The components are cheap: http://www.taydaelectronics.com/servlet/the-1388/mosfet-SMALL-SIGNAL-MOSFET/Detail

Unfortunately I'm working on my first reflow solder project and the logic level converter is only one part of my circut.  Things have gone wrong in other parts of the circuit.  Eventually I'd like to test with an oscilloscope to see how well the converter works in both directions.  According to the Sparkfun comments (Dale), these are bi-directional.

The logic part of my circuit looks kind of like the above figure.   The SOT-23 bits are the 2N7002 MOSFETs.  Testing still needed.

Just mentioning it in case it's useful.  The resistors you mentioned should work fine for stepping down, but not stepping up.  I think the communication is bidirectional, right?  Otherwise the camera wouldn't get input from the microcontroller.


The cam talks to the Mega8 for all the video processing. The chip that's normally used has a 4.5-5.5V range but there's one that operates from 2.7-5.5V (the Mega8L). I should look before shooting my mouth off but usually low-voltage chips like that take signals >1V as logic high, eliminating the need to step-up from a 3.3V setup.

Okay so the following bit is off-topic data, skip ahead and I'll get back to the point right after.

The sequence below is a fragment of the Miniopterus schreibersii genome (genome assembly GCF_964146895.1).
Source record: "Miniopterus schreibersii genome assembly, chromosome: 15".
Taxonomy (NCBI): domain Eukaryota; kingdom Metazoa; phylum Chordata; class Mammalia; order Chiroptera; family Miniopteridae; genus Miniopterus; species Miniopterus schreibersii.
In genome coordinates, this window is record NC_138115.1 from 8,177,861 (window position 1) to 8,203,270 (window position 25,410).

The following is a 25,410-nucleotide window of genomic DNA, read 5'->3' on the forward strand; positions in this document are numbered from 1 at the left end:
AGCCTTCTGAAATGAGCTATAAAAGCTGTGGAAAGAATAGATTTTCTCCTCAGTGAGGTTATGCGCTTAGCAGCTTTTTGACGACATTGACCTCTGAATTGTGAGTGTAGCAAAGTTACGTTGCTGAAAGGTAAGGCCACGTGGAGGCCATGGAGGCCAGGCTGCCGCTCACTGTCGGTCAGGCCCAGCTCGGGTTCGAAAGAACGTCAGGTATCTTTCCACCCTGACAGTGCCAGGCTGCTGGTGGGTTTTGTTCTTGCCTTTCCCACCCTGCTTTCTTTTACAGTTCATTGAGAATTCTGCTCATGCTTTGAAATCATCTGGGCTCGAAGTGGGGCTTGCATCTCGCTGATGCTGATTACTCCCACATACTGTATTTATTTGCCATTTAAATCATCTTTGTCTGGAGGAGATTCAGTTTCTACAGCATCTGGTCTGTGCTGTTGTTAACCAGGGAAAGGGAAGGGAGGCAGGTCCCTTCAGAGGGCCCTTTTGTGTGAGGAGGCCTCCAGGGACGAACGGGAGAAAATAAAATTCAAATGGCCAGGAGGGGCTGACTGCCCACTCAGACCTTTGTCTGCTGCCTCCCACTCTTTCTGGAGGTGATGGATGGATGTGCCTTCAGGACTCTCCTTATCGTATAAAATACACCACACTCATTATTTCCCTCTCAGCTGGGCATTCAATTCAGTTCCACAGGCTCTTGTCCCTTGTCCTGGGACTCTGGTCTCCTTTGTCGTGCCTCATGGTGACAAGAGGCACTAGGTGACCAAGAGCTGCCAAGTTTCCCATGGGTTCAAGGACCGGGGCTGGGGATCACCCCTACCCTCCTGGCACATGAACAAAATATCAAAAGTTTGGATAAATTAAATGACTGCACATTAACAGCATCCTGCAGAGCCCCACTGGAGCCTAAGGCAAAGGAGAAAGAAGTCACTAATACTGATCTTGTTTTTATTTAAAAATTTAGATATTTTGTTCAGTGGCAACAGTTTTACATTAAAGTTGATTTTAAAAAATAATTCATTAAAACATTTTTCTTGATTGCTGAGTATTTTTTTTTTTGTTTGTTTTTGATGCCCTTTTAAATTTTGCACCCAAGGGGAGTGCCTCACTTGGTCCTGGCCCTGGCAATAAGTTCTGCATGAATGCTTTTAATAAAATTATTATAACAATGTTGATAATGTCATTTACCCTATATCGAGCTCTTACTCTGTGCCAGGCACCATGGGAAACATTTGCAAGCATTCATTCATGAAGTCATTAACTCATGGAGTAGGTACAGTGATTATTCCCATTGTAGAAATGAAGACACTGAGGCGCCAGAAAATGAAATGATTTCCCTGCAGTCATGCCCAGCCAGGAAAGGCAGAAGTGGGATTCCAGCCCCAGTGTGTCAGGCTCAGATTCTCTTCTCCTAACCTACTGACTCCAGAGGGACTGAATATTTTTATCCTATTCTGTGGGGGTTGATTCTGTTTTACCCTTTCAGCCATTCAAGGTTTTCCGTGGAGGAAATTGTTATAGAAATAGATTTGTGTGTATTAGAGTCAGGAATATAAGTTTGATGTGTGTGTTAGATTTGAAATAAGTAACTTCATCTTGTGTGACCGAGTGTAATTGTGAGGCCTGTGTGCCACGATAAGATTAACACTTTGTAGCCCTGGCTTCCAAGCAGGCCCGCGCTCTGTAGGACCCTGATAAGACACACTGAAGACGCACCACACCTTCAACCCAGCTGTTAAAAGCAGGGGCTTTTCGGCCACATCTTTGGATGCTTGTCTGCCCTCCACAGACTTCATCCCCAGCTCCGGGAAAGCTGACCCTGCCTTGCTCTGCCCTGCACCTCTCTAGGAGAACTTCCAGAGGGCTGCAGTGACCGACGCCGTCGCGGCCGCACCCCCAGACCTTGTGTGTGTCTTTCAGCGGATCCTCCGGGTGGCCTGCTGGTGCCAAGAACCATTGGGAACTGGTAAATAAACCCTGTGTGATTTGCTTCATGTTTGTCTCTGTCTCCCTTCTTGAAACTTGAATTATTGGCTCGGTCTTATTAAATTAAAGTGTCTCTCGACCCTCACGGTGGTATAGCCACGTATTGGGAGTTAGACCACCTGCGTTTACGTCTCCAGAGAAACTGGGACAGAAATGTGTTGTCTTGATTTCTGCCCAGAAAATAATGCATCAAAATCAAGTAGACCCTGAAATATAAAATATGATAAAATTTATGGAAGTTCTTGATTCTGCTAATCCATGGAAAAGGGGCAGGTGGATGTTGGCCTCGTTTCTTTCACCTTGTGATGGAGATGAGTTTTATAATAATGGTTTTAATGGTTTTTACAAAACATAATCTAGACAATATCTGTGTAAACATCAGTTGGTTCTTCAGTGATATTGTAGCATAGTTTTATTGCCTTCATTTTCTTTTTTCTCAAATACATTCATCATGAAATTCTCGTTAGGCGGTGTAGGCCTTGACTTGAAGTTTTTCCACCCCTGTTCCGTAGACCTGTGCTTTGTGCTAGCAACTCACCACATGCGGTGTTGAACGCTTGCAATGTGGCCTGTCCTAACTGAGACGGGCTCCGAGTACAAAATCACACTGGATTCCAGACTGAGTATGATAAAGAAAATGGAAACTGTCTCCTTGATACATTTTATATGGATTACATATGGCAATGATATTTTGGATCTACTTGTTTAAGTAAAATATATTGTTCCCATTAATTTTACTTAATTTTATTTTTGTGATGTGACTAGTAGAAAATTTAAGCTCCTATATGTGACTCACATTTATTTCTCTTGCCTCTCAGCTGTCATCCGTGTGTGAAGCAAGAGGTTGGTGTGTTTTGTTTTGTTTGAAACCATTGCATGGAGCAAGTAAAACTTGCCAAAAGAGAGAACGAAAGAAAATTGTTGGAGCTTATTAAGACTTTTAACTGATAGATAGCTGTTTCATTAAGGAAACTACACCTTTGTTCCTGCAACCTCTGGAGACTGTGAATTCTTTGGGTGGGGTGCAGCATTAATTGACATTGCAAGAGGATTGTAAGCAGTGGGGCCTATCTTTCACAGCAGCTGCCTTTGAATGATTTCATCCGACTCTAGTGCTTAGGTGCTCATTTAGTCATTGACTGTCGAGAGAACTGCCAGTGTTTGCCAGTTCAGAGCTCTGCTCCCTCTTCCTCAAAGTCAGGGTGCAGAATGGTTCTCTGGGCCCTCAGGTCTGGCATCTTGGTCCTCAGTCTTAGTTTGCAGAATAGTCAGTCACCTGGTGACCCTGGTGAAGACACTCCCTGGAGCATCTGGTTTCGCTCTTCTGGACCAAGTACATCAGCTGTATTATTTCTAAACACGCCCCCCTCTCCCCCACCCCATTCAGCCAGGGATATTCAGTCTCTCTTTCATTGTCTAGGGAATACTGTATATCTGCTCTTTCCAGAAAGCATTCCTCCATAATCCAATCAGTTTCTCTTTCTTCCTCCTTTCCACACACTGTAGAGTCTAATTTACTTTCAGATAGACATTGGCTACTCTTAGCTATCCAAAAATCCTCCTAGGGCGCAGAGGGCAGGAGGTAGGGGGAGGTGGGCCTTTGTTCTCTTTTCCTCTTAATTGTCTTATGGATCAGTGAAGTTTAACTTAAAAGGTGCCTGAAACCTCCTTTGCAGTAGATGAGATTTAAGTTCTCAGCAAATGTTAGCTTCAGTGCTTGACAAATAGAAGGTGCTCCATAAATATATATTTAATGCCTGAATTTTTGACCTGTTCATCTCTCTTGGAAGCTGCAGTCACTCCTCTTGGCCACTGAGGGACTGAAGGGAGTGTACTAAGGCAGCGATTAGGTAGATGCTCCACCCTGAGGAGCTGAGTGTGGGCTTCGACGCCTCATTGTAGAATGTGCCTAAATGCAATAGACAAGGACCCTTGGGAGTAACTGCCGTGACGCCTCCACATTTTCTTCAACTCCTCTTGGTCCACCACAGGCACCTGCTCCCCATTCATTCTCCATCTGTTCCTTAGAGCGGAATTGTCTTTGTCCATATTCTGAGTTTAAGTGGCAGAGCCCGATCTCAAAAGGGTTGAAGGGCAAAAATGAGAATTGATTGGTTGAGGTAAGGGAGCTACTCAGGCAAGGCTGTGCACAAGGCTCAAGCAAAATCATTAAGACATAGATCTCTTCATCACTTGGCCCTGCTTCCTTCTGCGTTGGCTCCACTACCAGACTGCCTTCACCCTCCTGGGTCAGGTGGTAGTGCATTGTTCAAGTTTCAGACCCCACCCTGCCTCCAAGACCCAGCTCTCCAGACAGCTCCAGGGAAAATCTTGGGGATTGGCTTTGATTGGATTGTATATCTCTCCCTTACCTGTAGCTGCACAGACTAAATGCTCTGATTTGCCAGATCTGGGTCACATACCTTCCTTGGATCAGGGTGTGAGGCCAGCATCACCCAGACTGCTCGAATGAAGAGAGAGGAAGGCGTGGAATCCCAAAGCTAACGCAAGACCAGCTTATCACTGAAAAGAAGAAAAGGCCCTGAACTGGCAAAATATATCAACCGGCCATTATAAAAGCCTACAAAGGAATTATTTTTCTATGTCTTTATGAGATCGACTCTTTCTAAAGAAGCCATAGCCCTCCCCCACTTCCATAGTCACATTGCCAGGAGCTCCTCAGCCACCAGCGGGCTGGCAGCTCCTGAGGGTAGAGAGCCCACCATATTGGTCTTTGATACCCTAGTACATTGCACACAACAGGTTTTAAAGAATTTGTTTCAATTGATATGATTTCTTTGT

I have an original AVRcam. I suggest to drop the old MAX232 level shifter and the RS232 interface and supply only the TTL serial interface. If you're up to, perhaps the I2C interface. The NXTcam made by Mindsensors is a AVRcam clone, but uses the I2C interface to communicate with the NXT. Perhaps they already use the 3.3V camera, have a look at their page here: http://www.mindsensors.com/index.php?module=pagemaster&PAGE_user_op=view_page&PAGE_id=78

Also, it would be nice to have directly on the Mega8 some code to drive the pan/tilt sensors to center the blob in the image and forward the servo angles to the robot's brain.

I will resume the work on the AVRcam library for Arduino. There already is a .h file, but I'm having problems with it. More work needs to be done and I'm not the perfect person for this job. Oh well...

I'm all for eliminating unneeded components but without the MAX232 I wouldn't be able to use AVRcamView would I?